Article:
It has been estimated that over half of the US population is located within an hour's drive of the seashore, which makes beaches significant economic, recreational, and natural resources. Increased tropical storm activity, rising sea levels and development along the shorelines has been a concern. Developed beaches require maintenance and beach nourishment because of erosion caused by hurricanes, tropical storms and tides. The state of Florida estimates about 50 % of the state's beaches have some degree of erosion. Coastal states have developed beach management programs to evaluate beach erosion problems in a manner similar to the erosion, sediment and stormwater control programs employed by other states. They work with other governmental entities: local, state and federal, to protect, preserve and restore eroded beaches and coastal lowlands of the state. Beaches, dunes, boat inlets and inlet sand transfer are included in their studies, monitoring and construction activities.

Another cause, which causes a significant amount of damages, is the construction of navigation inlets for commercial and recreational boats. In order to reduce maintenance dredging of the boat inlet channels, jetties similar to river dikes are often built out from the boat inlet into the water to retard sediment from filling in the channel. The jetties often interrupt normal deposition of sand along the beach, which often results in accretion of sand on one side of the jetty and sand losses on the other side of the inlet.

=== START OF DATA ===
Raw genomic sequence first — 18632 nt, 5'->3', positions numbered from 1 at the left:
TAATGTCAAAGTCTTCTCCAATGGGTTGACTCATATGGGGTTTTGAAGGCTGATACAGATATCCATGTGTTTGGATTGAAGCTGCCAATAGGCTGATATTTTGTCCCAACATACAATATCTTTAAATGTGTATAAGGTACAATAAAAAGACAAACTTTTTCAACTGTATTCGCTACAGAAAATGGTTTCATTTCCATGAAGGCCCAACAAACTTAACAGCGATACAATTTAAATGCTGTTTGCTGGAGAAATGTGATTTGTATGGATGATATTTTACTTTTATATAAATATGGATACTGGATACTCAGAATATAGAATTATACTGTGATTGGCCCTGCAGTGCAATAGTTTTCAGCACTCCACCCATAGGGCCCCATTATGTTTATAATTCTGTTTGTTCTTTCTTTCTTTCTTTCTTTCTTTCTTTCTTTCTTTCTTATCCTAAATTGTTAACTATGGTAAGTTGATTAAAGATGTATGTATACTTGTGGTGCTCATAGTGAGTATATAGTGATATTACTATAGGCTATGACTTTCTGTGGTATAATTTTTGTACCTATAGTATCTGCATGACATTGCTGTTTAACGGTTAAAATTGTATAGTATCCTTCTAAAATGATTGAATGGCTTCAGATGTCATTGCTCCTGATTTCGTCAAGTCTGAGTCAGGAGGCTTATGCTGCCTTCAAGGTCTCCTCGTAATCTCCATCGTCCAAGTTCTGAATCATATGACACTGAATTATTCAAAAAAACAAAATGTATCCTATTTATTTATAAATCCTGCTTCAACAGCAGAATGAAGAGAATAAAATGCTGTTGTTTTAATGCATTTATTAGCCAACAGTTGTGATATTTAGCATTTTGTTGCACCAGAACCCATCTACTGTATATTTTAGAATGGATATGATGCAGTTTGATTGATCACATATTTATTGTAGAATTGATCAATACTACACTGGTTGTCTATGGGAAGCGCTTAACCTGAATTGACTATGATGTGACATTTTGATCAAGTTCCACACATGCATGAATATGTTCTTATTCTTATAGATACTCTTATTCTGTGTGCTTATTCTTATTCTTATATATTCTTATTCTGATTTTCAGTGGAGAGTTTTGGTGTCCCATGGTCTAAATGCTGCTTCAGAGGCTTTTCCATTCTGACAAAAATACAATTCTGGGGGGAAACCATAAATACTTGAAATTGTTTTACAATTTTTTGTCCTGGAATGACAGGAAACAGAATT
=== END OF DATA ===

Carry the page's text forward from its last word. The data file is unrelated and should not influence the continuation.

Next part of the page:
The type of dredged material will determine its suitability for beach creation. Course or fine-grained materials may be available for beach creation and will determine the need for containment dikes. Beach restoration is typically done by dredging beach quality sand, preferably without any fine sediment and pumping it onto the site. The slurry of water and sand discharged from the dredge pipelines is dewatered as the water drains away. The remaining sand may then be moved about the beach to meet the design grades and profile, or in some cases to form dunes or sand stockpiles. It should be noted dredged material contaminants usually fall within the acceptable limits, which will allow the material to be used as fill for beaches and dunes and for environmental construction such as wetlands and marshes.

Land disturbed by construction activities causes soil erosion and possible migration of sediments. Sediment contains soil particles and possible petroleum products, metals, chemicals, corrosive acids, pesticides, organics or other pollutants. Onshore and offshore borrow sources must be investigate for contaminants. A construction site must be investigated for a wide range of conditions, including ground water level, surface drainage, subsurface ground conditions and existing animal habitat.